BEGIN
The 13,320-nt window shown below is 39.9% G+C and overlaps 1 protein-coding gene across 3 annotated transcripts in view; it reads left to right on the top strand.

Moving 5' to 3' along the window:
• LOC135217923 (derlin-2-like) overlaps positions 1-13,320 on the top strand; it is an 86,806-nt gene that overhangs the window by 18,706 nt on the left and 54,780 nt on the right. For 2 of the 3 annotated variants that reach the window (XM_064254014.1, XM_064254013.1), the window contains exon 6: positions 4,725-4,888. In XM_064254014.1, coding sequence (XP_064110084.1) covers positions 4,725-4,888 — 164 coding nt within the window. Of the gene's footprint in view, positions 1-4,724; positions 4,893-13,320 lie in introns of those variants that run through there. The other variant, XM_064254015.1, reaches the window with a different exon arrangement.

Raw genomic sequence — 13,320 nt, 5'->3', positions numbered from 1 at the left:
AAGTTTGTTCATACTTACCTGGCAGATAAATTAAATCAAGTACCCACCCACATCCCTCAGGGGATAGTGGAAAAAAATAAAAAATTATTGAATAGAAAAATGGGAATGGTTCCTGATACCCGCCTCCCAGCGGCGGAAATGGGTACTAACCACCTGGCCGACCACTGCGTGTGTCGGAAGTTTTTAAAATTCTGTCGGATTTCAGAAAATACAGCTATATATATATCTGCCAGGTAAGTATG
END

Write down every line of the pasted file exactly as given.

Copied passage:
The 13,320-nt window shown below is 39.9% G+C and overlaps 1 protein-coding gene across 3 annotated transcripts in view; it reads left to right on the top strand.

Moving 5' to 3' along the window:
• LOC135217923 (derlin-2-like) overlaps positions 1-13,320 on the top strand; it is an 86,806-nt gene that overhangs the window by 18,706 nt on the left and 54,780 nt on the right. For 2 of the 3 annotated variants that reach the window (XM_064254014.1, XM_064254013.1), the window contains exon 6: positions 4,725-4,888. In XM_064254014.1, coding sequence (XP_064110084.1) covers positions 4,725-4,888 — 164 coding nt within the window. Of the gene's footprint in view, positions 1-4,724; positions 4,893-13,320 lie in introns of those variants that run through there. The other variant, XM_064254015.1, reaches the window with a different exon arrangement.

Raw genomic sequence — 13,320 nt, 5'->3', positions numbered from 1 at the left:
AAGTTTGTTCATACTTACCTGGCAGATAAATTAAATCAAGTACCCACCCACATCCCTCAGGGGATAGTGGAAAAAAATAAAAAATTATTGAATAGAAAAATGGGAATGGTTCCTGATACCCGCCTCCCAGCGGCGGAAATGGGTACTAACCACCTGGCCGACCACTGCGTGTGTCGGAAGTTTTTAAAATTCTGTCGGATTTCAGAAAATACAGCTATATATATATCTGCCAGGTAAGTATG